In the seventh novel in Julia Chapman’s Dales Detective series, Date with Betrayal, betrayal is rife in the idyllic Yorkshire Dales as Samson O’Brien, owner of the Dales Detective Agency, is targeted by a hitman. Can Bruncliffe save him?

A brilliantly engaging and witty mystery, perfect for fans of Richard Osman’s The Thursday Murder Club and M. C. Beaton’s Agatha Raisin series.

 Death is coming to Bruncliffe: its target is Samson O’Brien.

Oblivious to his impending date with fate, Samson is busy juggling a number of cases at the Dales Detective Agency. Too busy, in fact, to notice his partner behaving oddly.

 Because Delilah Metcalfe knows what is coming. A hitman. Sent from London with one objective: to finally silence the troublesome O’Brien before his corruption case can make it to court. With Samson’s life in peril, and betrayal around every corner, Delilah has no choice but to call in favours from all of her Bruncliffe connections in order to counteract the menace threatening to engulf the Dales town.

The only trouble is the townsfolk have long memories and deep grievances when it comes to Samson O’Brien. Trust must be earned and they will take some convincing before they put themselves in danger in order to save him. And even then, it might not prove enough . . .

Full of charm, wit and characters that will capture your heart, the series begins with Date With Death. Have you read them all? ‘As village murder mysteries go, this clever, witty and realistic series is quite out of the ordinary and strongly recommended’ – Crime Review

My Thoughts

It’s been a while since I’ve followed a crime series and am always worried that they will lose their charm the longer they go on but not here. This is the best book yet.

Delilah was always a great and complex personality, but she comes into her own in this novel when she has to manipulate circumstance to protect Samson. When her plan is revealed and saw it in action, it provided chuckles alongside fearful moments which made this a perfect book to escape in.

Tolpuddle is my favourite literary canine and his antics continue to make me love him in this novel.

The Dale Detective series is a clever blend of crime and a hug in a book. Bruncliffe is full of quirky personalities you’d love to have as neighbours, and reading about them makes you feel like you’re coming home, but the crime element is well paced, twisty and as thrilling as more graphic and gory novels. Death with Betrayal steps the tension and thrill up a notch when the evil of London collides with the genius of Yorkshire folk. Seeped with humour, friendship and community secrets with the undercurrent of romance, it was a joy to read and I didn’t want it to end.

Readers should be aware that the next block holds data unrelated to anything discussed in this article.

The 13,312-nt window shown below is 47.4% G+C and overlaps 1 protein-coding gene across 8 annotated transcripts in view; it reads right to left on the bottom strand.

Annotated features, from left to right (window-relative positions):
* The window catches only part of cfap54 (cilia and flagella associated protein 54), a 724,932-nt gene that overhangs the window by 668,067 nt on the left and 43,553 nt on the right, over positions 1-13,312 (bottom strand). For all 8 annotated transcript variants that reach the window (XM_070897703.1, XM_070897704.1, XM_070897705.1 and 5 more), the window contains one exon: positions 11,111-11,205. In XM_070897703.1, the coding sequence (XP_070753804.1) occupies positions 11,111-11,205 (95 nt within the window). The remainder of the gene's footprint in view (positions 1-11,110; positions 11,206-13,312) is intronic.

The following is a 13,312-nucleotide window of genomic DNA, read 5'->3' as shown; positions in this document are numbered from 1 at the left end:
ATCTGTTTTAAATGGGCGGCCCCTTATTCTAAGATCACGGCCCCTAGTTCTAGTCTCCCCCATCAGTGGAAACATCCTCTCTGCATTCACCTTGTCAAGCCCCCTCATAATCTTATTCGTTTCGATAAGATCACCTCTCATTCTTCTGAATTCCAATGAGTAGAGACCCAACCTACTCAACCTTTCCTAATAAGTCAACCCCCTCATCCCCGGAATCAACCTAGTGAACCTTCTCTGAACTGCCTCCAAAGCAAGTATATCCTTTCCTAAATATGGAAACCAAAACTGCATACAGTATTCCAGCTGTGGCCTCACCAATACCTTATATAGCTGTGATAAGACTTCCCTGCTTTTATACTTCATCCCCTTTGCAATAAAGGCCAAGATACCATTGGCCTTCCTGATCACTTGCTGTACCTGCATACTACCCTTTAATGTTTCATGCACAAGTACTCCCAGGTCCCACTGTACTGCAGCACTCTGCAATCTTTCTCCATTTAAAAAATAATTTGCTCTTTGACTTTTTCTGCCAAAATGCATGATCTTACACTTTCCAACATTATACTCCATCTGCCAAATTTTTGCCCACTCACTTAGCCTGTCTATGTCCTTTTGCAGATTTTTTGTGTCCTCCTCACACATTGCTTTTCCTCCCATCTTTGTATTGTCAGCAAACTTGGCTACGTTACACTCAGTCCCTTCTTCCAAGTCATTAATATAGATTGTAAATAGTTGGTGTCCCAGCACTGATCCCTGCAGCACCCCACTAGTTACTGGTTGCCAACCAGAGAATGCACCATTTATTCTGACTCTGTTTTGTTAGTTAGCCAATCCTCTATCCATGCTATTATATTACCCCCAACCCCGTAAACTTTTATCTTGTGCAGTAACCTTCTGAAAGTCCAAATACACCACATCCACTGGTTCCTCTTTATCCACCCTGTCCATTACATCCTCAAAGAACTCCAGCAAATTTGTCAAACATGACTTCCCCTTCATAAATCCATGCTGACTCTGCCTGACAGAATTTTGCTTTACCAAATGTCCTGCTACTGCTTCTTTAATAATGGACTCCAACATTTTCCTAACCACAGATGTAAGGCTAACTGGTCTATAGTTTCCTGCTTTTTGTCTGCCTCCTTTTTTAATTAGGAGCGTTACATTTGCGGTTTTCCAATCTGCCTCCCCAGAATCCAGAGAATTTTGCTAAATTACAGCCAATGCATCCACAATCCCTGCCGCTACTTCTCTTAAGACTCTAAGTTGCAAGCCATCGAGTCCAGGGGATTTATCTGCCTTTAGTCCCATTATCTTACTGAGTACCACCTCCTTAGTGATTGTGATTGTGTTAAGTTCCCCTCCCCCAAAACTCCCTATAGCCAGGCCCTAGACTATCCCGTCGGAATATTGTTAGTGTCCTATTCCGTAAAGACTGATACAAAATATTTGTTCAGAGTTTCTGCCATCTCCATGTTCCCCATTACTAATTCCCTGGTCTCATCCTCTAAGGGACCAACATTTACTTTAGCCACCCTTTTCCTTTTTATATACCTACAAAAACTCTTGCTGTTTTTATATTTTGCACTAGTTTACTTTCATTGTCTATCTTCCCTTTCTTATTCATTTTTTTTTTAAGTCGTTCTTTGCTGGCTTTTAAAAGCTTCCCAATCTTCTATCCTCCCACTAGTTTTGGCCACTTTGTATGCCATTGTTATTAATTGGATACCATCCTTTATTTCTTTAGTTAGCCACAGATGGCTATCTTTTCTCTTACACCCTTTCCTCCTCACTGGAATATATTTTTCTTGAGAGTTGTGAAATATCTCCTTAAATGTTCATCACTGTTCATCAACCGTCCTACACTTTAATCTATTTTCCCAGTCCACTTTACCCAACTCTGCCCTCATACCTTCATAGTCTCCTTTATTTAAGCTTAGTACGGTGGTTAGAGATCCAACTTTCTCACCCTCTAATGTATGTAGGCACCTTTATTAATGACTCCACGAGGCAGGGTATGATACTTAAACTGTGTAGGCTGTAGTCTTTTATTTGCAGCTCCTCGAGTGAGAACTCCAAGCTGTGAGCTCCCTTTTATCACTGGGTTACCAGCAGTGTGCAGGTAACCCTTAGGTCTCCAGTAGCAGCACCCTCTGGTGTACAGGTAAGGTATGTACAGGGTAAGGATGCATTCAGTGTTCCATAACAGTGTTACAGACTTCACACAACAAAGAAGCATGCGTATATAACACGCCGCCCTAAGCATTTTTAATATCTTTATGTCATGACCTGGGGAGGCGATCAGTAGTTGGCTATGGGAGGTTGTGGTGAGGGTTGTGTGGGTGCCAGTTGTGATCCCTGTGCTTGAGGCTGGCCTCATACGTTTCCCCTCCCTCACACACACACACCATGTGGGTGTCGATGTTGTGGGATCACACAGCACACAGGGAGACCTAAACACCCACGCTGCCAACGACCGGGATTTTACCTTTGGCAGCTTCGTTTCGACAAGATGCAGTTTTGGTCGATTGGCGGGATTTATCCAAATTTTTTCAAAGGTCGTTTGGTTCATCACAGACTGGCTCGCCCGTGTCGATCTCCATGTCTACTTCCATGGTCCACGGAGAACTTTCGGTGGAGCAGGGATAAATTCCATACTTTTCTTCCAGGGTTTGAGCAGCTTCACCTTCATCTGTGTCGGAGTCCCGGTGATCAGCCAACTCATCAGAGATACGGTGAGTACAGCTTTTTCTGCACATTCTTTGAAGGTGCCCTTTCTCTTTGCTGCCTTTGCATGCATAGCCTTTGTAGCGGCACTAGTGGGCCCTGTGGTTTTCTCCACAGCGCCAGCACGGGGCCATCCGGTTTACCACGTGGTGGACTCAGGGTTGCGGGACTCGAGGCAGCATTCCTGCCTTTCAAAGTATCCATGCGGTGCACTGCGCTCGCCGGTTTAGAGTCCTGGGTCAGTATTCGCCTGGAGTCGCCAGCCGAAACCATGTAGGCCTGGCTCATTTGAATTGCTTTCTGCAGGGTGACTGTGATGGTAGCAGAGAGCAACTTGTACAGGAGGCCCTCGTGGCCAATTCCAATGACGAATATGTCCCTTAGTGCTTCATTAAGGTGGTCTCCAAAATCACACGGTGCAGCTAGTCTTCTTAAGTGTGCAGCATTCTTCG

Throughout the series, I’ve connected to many of the side characters and this book showcases them all as threads laid in earlier books start to come together, for this reason I’d recommend you start with book one, Date with Death to get the full enjoyment. You won’t be disappointed. They tap into the love communities have for their own and the prejudices, the wealth of personalities and unique knowledge of their location.

The wait for the next instalment is going to be too long.

Would I recommend?

Oh yes, like the others in this series, it was an addictive book as I was sucked into the life of Bruncliffe and the plan to keep Samson alive. Full of Yorkshire humour and quirkiness, it was a gripping, tense and clever read.

If you are a fan of Richard Osman’s novels, you’ll love these and maybe you’ll even agree with me, that these are miles better, with more character depth in a wealth of endearing personalities, and fuller plot with a visual, atmospheric backdrop of the Yorkshire Dales.

Author Biography

Julia Chapman

Julia Chapman is the pseudonym of Julia Stagg, who has had five novels, the Fogas Chronicles set in the French Pyrenees, published by Hodder. She is also the author of the Dales Detective series which follows the adventures of Samson O’Brien and Delilah Metcalfe as they solve cases in the Yorkshire Dales. Born with a wanderlust that keeps her moving, Julia has followed her restless feet to Japan, Australia, the USA and France. She spent the majority of that time as a teacher of English as a Foreign Language but also dabbled in bookselling, pawnbroking, waitressing and was once ‘checkout chick of the month’ at a supermarket in South Australia. She also ran an auberge in the French Pyrenees for six years with her husband. Having spent many years wandering, she is now glad to call the Yorkshire Dales home. Its distinctive landscape and way of life provide the setting for her latest set of novels, the Dales Detective series.